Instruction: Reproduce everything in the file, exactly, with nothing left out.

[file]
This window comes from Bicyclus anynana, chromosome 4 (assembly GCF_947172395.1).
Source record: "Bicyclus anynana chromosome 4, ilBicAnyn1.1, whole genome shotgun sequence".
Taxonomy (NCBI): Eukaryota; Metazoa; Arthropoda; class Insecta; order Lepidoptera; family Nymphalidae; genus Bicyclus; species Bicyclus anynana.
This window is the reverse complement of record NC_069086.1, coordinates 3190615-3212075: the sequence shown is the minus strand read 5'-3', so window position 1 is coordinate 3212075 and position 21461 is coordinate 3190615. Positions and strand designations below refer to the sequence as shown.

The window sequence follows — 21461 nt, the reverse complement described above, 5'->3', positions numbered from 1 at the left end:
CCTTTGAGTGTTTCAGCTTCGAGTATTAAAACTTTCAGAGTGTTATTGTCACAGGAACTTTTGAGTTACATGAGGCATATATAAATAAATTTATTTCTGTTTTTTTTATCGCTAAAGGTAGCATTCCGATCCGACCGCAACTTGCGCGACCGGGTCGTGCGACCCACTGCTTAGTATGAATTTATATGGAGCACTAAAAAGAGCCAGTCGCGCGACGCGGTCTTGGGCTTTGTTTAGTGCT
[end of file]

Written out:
This window comes from Bicyclus anynana, chromosome 4 (assembly GCF_947172395.1).
Source record: "Bicyclus anynana chromosome 4, ilBicAnyn1.1, whole genome shotgun sequence".
Taxonomy (NCBI): Eukaryota; Metazoa; Arthropoda; class Insecta; order Lepidoptera; family Nymphalidae; genus Bicyclus; species Bicyclus anynana.
This window is the reverse complement of record NC_069086.1, coordinates 3190615-3212075: the sequence shown is the minus strand read 5'-3', so window position 1 is coordinate 3212075 and position 21461 is coordinate 3190615. Positions and strand designations below refer to the sequence as shown.

The window sequence follows — 21461 nt, the reverse complement described above, 5'->3', positions numbered from 1 at the left end:
CCTTTGAGTGTTTCAGCTTCGAGTATTAAAACTTTCAGAGTGTTATTGTCACAGGAACTTTTGAGTTACATGAGGCATATATAAATAAATTTATTTCTGTTTTTTTTATCGCTAAAGGTAGCATTCCGATCCGACCGCAACTTGCGCGACCGGGTCGTGCGACCCACTGCTTAGTATGAATTTATATGGAGCACTAAAAAGAGCCAGTCGCGCGACGCGGTCTTGGGCTTTGTTTAGTGCT